Speaker for 6th October 2015

Photo: President John Graham greets Moira McIvor, with Club Members Graham Kane (L) and Jim Hillis (R)
Talk by Moira McIvor on 'Action MS'

The Coleraine Probus were given an insight into the complex disease known simply as 'MS' or 'Multiple Sclerosis', when Moira McIvor, a professional care advisor gave a talk to the club. MS has a deadly reputation, once diagnosed there is no cure, only some recent drugs to slow down the development of the disease. Diagnoses itself is very difficult, as many of its symptoms mimic those of other illnesses. If that isn't worrying enough, members were shocked to hear that Northern Ireland has the second highest rate of MS per head of the population in the entire world.

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So what is MS? Put simply it is damage to the spinal cord and nerve coating. This nerve covering, known as the myelin sheath, becomes inflamed and messages travelling to and from the brain to various parts of the body are either altered or interrupted. It can be a slow process, and for many sufferers it may be several years before the correct diagnoses is achieved.

Moira works for the Northern Ireland charity 'Action MS'. The charity gives direct support for people with MS and their families. It provides information and advocacy where necessary and runs a number of focus groups for young people. There is also a 'listening ear' service for people living with MS, a 'digital inclusion' programme helping people get online and a 'befriending' service as well. Action MS can help with legal advice, arranges excellent and pain relieving 'reflexology' sessions as well as a 'holiday caravan' in Portstewart to give families a break - where better!? Action MS receives no government funding, and entirely relies on the generosity of local people to continue its work.

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In the "question and answer" session that followed the talk, members found out that women were more susceptible to MS and men. That at the present time, there is no certain cause of MS, but research has show that all suffers have a deficiency of Vitamin D, and that there studies into diet, climate, genetics and even location (Cookstown has a higher rate of MS than many other places in NI), to try to give a better understanding of Multiple Sclerosis.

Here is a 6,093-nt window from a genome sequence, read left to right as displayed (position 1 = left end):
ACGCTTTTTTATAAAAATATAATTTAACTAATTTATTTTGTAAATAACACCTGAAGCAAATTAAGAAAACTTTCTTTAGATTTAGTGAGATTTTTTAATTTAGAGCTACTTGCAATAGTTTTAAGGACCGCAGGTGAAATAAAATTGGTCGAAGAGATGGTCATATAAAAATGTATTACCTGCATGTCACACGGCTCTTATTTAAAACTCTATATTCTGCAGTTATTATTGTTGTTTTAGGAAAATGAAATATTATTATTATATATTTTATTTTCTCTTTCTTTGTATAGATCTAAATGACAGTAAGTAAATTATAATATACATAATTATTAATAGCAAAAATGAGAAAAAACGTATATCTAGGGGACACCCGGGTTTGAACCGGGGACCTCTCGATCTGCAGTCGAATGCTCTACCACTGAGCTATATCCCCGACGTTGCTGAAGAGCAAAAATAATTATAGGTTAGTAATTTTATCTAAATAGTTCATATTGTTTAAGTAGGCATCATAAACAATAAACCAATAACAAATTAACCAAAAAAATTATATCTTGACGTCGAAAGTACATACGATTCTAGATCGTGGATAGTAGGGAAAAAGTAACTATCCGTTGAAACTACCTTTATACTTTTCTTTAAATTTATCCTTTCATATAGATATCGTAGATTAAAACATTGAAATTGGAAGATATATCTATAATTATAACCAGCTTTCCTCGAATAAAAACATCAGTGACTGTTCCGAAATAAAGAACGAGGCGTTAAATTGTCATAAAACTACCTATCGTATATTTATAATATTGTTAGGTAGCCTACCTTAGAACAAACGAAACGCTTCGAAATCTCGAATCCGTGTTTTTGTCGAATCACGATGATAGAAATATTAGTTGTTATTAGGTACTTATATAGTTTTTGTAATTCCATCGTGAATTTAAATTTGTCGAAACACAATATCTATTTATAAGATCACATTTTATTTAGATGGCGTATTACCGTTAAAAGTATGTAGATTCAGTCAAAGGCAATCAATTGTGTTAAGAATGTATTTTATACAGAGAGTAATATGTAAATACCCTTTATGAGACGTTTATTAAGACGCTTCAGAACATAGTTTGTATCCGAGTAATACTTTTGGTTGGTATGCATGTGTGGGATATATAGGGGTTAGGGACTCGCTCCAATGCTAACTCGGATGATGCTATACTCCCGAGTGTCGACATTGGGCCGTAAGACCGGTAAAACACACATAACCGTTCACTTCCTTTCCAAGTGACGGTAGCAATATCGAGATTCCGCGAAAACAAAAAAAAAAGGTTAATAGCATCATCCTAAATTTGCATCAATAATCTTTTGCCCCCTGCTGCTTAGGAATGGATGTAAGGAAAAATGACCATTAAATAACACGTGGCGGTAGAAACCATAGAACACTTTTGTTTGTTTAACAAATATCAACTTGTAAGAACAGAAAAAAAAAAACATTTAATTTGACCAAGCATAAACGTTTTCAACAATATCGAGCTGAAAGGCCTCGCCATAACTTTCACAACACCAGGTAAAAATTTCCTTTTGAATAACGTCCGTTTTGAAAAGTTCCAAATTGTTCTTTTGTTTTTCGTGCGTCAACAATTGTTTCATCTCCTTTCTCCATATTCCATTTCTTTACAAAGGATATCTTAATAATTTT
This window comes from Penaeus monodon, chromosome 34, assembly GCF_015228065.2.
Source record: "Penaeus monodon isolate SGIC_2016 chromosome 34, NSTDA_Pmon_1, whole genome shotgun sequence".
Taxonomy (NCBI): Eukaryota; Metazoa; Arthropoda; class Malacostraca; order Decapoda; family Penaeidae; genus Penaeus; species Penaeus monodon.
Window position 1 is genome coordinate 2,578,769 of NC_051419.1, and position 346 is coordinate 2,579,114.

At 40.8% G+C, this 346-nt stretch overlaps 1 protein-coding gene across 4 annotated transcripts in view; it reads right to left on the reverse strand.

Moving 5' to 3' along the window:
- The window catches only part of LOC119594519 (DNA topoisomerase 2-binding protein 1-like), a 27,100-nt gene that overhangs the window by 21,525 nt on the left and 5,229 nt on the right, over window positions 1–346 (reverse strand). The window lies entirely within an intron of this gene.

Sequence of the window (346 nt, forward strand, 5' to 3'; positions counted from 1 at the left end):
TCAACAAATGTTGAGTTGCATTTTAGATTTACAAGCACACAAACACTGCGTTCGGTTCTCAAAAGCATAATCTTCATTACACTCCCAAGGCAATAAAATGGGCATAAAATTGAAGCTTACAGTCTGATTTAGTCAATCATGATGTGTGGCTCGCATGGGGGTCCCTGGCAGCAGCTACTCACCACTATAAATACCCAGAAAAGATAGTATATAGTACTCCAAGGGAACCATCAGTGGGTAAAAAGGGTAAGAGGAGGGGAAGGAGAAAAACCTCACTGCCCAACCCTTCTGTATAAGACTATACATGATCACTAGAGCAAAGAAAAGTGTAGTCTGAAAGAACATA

At the end of the talk, the vote of thanks was given by member Jim Hillis, who's late wife was a victim of this terrible disease and wanted to give his support to the work on 'Action MS'.

For more information about 'Action MS' and 'Multiple Sclerosis', 'click' the logo below.

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'Action MS' - a wonderful local charity
More about MS
Multiple Sclerosis (MS) attacks the nervous system. It is a physical disease which disrupts communication between the brain and nerves in the body. It is not a case of "being bad with your nerves" but rather that motor nerves, which operate muscles, and sensory nerves, which convey sensation such as touch, may not work properly. This may mean for example difficulty in walking or a failure to sense a very hot object.
But not all nerves are affected by MS. Some, such as the nerves working the heart and lungs, are not directly affected by MS.
What happens when MS attacks? The nerve covering known as the myelin sheath becomes inflamed and messages travelling to and from the brain to various parts of the body are either altered or interrupted. This may be a frightening experience not only for the sufferer but also for family and friends. Such an attack may be disabling and make the person feel very unwell. But fear of MS is compounded by not understanding the nature of the disease and anxiety over unpredictable outcomes.
Not everyone with MS is affected in precisely the same way. Also MS attacks follow no uniform pattern. Some people may experience repeat attacks which are very similar while others will find that each attack affects them in a different way.

Education
Action MS is delighted to announce that Anna Magennis is to be its first School Ambassador!

Anna Magennis is indeed an inspirational young lady who was a guest speaker at our Annual Awards Luncheon. Anna addressed the audience comprising Primary and Secondary pupils, teachers and headmasters and other guests including Action MS Youth Patron Connor Phillips.
Anna is a year 13 student at St Patrick’s Academy, Dungannon and she re counted how much she had enjoyed taking part in the Walk for MS when she was a student in year 9 and how then she had no idea that in a few short years she herself would be diagnosed with Multiple Sclerosis. Her vibrancy, honesty, confidence and ability to relate to the audience was captivating.
Anna stressed the importance of fundraising for Action MS and the difference the support and friendship she has been shown has made to her life. She encouraged the schools to continue to get involved in the Walk for MS 2015 programme which is a fun day out while at the same time supporting a great cause.
The Action MS strap line ‘A little Action can go a long way’ is certainly very true in relation to Anna.

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